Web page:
I'll be starting my full-time RA gig pretty soon as well! As a general rule of thumb, profs told me that the largest marginal benefits are experienced by applicants who have everything in good shape except for what can be filled in by that full time RA job.
So basically, those who have:
1) good grades in advanced math/econ classes
2) two good letters of recommendation (assuming you'll be working for one professor?)
3) an undergrad thesis (not totally necessary, but I'm guessing that one letter of recommendation will come from your thesis advisor?)
but does not have
1) a strong third recommendation letter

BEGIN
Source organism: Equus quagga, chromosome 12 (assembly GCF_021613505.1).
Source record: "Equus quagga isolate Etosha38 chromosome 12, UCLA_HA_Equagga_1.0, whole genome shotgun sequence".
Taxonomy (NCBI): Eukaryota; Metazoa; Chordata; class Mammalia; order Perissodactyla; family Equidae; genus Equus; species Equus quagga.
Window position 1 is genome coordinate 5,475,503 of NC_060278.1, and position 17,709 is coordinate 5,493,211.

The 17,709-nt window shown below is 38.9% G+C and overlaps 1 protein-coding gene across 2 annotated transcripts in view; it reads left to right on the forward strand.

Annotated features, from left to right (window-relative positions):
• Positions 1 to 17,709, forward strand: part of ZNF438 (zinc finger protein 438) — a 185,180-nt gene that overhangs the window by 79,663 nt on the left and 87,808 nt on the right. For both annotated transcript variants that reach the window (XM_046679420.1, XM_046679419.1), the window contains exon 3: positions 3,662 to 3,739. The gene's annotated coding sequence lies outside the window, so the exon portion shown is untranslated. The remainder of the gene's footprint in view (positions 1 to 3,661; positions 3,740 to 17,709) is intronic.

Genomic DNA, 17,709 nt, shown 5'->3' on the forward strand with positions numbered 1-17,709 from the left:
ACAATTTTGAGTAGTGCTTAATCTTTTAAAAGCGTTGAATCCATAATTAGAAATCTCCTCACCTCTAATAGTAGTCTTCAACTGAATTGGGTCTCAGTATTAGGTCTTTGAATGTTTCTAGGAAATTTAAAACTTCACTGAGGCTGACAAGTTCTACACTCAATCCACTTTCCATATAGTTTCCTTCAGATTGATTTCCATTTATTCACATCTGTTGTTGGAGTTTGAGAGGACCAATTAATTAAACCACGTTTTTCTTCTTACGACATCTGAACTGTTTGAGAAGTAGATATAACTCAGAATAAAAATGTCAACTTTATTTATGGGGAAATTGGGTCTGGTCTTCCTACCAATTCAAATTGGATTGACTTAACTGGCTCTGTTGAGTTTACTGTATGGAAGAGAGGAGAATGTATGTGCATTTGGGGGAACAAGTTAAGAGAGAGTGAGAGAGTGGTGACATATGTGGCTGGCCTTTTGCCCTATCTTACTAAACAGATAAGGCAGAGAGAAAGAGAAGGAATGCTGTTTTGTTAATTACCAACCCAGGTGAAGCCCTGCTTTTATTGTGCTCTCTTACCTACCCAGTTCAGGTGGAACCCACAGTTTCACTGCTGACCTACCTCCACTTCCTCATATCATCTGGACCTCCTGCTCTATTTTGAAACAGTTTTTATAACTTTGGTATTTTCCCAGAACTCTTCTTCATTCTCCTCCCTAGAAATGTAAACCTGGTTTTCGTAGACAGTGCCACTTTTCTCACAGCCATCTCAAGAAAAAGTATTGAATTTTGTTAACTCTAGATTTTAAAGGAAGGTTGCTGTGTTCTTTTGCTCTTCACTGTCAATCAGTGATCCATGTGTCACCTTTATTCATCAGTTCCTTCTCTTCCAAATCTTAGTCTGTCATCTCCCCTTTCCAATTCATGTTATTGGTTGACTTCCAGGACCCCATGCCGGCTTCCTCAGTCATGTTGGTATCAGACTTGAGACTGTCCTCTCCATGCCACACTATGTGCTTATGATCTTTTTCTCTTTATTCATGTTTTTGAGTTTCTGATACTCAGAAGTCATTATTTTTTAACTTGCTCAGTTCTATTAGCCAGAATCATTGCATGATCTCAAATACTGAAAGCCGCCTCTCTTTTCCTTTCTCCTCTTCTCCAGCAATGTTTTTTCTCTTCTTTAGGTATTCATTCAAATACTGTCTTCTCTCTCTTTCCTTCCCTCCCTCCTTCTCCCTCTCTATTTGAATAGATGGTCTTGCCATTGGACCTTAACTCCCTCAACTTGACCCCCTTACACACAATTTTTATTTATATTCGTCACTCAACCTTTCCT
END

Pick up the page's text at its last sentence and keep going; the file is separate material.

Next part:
2) demonstrated research experience
All else equal, I'd guess that you have a higher shot of getting into the school you work at, since your professor will likely be much more connected with faculty at his/her institution. However, if your other two letter writers were already well connected with top schools, maybe the marginal benefits of your full time RA prof's connections are not that large. (and if your other two letter writers weren't so well connected, then the marginal benefits will be much larger). If other areas of your application are weak (bad grades, mediocre letters, etc.), then you still may not get into the school you're working at.
This is only my opinion, however, so feel free to disagree with whatever I said!